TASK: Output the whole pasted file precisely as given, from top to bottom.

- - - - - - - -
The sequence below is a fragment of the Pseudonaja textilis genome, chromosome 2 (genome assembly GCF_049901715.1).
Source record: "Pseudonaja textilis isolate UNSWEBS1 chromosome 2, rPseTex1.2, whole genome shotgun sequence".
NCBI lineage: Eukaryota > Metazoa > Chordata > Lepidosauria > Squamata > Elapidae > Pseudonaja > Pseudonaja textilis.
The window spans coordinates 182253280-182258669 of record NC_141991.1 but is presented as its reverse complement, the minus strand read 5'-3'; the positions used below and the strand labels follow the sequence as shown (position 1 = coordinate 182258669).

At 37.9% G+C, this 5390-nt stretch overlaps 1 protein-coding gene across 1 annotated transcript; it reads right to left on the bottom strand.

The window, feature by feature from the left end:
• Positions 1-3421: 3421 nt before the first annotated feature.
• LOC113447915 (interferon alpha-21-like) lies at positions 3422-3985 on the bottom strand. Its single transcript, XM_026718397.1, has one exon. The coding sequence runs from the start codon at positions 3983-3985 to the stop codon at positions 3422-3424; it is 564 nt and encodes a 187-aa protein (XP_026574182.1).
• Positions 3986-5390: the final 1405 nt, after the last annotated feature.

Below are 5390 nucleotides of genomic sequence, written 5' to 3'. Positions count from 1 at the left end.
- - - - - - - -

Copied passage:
The sequence below is a fragment of the Pseudonaja textilis genome, chromosome 2 (genome assembly GCF_049901715.1).
Source record: "Pseudonaja textilis isolate UNSWEBS1 chromosome 2, rPseTex1.2, whole genome shotgun sequence".
NCBI lineage: Eukaryota > Metazoa > Chordata > Lepidosauria > Squamata > Elapidae > Pseudonaja > Pseudonaja textilis.
The window spans coordinates 182253280-182258669 of record NC_141991.1 but is presented as its reverse complement, the minus strand read 5'-3'; the positions used below and the strand labels follow the sequence as shown (position 1 = coordinate 182258669).

At 37.9% G+C, this 5390-nt stretch overlaps 1 protein-coding gene across 1 annotated transcript; it reads right to left on the bottom strand.

The window, feature by feature from the left end:
• Positions 1-3421: 3421 nt before the first annotated feature.
• LOC113447915 (interferon alpha-21-like) lies at positions 3422-3985 on the bottom strand. Its single transcript, XM_026718397.1, has one exon. The coding sequence runs from the start codon at positions 3983-3985 to the stop codon at positions 3422-3424; it is 564 nt and encodes a 187-aa protein (XP_026574182.1).
• Positions 3986-5390: the final 1405 nt, after the last annotated feature.

Below are 5390 nucleotides of genomic sequence, written 5' to 3'. Positions count from 1 at the left end.